VACCINATIONS ‘CRITICAL’ TO ELIMINATING CANINE RABIES IN SA BY 2030
Source: IOL (Extract)
Posted: March 24 2021
DURBAN – KwaZulu-Natal has reported a spike in rabies cases, and the lives of two children in the area have been claimed.
It has been estimated that rabies kills one person every 10 minutes globally. The tragedy lies in the fact that these deaths are preventable.
Many cases go unreported
Rabies is a fatal viral disease that affects all mammals and is transmissible from animals to humans. The virus is transmitted via the saliva of infected animals through licks, scratches, bites and contact with mucous membranes.
It is important to note that South Africa has two types of rabies, rabies in dogs and a different subtype circulating in mongoose.
According to information available, at least 39 animal rabies cases have been confirmed in KZN and 17 in the Eastern Cape province since the beginning of the year. This does not include the figures of the other South African provinces, and the worst part is that there are many cases that go unreported.
According to the World Organisation for Animal Health (WHO), 56% of global human rabies fatalities occur in Asia and 44% in Africa.
This explains why major health organisations, including WHO and the Food and Agriculture Organisation of the UN, have pledged to eliminate human deaths from dog-transmitted rabies by 2030.
Rabies vaccination goal
Dr Didi Claassen, from Afrivet, believes that achieving this goal is possible in South Africa with strategic planning, sufficient pet vaccination and joint efforts of the veterinary and medical professions, as well as pet owners.
Children are inclined to play with animals and do not realise the risk after being scratched or bitten, so they are the age group most affected, which is devastating.
While rabies is a 100% vaccine-preventable disease, vaccination is often neglected due to the lack of awareness, cost, and access to registered health professionals.
It is crucial to get the proper medical help when being exposed to an animal possibly infected with rabies by immediately alerting a medical practitioner.
Education is key
Community members need to understand how to treat a wound that might lead to infection. Any bite wound or saliva contact from either a dog or cat needs to be washed with soap and water for at least 10 – 15 minutes as soon as possible after the contact, and thereafter, urgent medical assistance must be sought.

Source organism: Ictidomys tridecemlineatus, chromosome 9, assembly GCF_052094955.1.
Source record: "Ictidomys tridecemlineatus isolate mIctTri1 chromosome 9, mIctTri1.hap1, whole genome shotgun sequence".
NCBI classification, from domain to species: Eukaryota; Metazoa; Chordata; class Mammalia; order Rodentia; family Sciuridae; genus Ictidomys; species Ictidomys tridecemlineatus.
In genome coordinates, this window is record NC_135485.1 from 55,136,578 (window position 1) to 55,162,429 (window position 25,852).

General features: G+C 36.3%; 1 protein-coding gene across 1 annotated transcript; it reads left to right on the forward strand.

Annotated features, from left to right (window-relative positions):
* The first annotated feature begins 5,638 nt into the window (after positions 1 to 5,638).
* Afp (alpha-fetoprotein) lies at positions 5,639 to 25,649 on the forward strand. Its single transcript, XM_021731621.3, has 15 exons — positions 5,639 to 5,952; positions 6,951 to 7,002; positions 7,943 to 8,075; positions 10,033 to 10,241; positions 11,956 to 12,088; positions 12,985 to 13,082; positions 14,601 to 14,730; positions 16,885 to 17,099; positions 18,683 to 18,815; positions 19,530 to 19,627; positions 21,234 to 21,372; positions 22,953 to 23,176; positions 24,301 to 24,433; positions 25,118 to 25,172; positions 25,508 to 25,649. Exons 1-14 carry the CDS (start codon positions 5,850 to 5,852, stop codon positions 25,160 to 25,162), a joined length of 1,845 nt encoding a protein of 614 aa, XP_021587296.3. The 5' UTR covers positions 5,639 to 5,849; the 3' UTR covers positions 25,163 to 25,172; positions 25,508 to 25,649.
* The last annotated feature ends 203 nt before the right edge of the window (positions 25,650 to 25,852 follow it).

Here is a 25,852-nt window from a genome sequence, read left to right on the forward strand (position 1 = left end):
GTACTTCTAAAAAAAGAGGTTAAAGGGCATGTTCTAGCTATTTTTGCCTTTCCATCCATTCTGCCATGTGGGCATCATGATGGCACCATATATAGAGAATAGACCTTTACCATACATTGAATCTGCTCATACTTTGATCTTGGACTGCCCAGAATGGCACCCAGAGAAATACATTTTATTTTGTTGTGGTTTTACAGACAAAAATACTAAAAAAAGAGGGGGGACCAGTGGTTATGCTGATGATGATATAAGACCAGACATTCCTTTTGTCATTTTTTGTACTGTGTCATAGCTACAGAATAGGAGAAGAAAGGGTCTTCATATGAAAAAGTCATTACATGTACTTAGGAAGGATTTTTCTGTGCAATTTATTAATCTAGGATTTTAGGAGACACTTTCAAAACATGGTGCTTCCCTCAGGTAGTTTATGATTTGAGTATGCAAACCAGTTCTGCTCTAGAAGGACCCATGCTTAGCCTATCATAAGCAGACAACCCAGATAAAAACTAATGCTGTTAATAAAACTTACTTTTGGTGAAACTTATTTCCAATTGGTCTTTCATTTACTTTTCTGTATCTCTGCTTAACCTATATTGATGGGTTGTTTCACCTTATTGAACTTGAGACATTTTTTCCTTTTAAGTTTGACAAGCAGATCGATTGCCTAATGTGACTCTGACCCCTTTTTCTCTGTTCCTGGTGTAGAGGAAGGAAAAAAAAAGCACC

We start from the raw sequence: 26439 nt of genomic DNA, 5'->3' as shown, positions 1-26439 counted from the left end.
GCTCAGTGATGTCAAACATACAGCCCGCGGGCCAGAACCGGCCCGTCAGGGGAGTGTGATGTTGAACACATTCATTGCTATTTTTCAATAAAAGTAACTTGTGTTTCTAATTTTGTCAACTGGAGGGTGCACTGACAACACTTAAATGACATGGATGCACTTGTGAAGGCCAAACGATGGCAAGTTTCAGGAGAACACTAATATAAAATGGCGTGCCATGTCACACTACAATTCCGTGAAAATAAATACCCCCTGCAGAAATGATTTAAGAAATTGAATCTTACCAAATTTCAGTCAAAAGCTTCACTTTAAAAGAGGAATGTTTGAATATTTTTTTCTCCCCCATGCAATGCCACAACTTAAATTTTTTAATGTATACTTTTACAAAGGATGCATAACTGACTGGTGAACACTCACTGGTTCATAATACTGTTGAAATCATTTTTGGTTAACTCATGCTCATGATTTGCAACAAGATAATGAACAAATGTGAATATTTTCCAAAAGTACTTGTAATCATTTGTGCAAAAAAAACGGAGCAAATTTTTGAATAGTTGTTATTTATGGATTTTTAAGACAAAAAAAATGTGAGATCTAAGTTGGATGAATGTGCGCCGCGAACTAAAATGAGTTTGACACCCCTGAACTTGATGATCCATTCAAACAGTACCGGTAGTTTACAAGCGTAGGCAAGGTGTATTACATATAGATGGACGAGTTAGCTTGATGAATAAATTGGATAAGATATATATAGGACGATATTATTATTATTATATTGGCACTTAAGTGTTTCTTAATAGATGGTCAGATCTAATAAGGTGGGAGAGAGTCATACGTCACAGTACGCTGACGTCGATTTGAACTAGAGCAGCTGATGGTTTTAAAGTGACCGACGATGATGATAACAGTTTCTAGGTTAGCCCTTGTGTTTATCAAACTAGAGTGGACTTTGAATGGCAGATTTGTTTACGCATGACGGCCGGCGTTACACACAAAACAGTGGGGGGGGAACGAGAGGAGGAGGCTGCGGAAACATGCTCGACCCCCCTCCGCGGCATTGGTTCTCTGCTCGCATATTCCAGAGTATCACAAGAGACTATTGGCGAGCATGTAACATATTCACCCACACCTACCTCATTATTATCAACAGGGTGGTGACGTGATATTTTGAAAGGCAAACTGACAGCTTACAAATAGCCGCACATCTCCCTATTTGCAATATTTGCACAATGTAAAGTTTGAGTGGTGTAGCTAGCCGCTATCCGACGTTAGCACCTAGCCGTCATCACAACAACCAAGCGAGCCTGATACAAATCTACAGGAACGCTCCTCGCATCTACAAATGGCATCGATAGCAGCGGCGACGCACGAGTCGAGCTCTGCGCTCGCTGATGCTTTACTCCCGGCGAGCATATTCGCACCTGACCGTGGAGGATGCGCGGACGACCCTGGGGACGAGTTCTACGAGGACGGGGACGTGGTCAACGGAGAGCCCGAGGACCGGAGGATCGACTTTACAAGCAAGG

Medical practitioners should also know who to contact for advice when confronted with a suspect rabies exposure case to ensure that the correct post-exposure protocols are followed.
While Covid-19 has increased our germ protection awareness, there has been a setback in the immunisation and prevention programmes for rabies, and this has contributed to a poorly immunised pet population and the spread of this disease.
Vaccination of pets is the most effective way to reduce the risk of this disease. Rabies vaccination of pets is enforced by law in South Africa and available at no cost from your local state veterinary officials. Some private vets also provide rabies vaccinations at a reduced cost.
The awareness campaign themes that were initiated in 2020 by veterinary stakeholders during the Covid 19 pandemic was “End rabies: collaborate, vaccinate”. This is aimed at raising awareness about the disease and bringing together partners to enhance prevention and control efforts nationally.
Vaccination campaigns rolled out throughout the country
In response to the high number of cases reported and the relaxation on Covid-19 restrictions, vaccination campaigns have been rolled out in KZN and will continue throughout this month.
Similar campaigns are organised in other provinces after rabies outbreaks. Pet owners should be on the lookout for these advertisements and warnings issues by their provincial veterinary services. Didi believes that public education and awareness regarding rabies, especially in the rural areas where rabies is more common, will benefit this cause.
However, people should not feel relaxed in urban areas, either. Knowledge of rabies saves lives. Recently, vaccination campaigns have been delayed in some areas as there have been issues surrounding the safety of the provincial department’s immunisation crew and hijacking of their vehicles. It is important for communities to support these vaccination crews; they are there to serve and protect and should not feel unsafe.
Didi says that the main take-home message is that pet owners should vaccinate their pets. The government offers free rabies vaccinations at state veterinary facilities for dogs and cats (the latter are often overlooked in rabies outbreaks and vaccinations).
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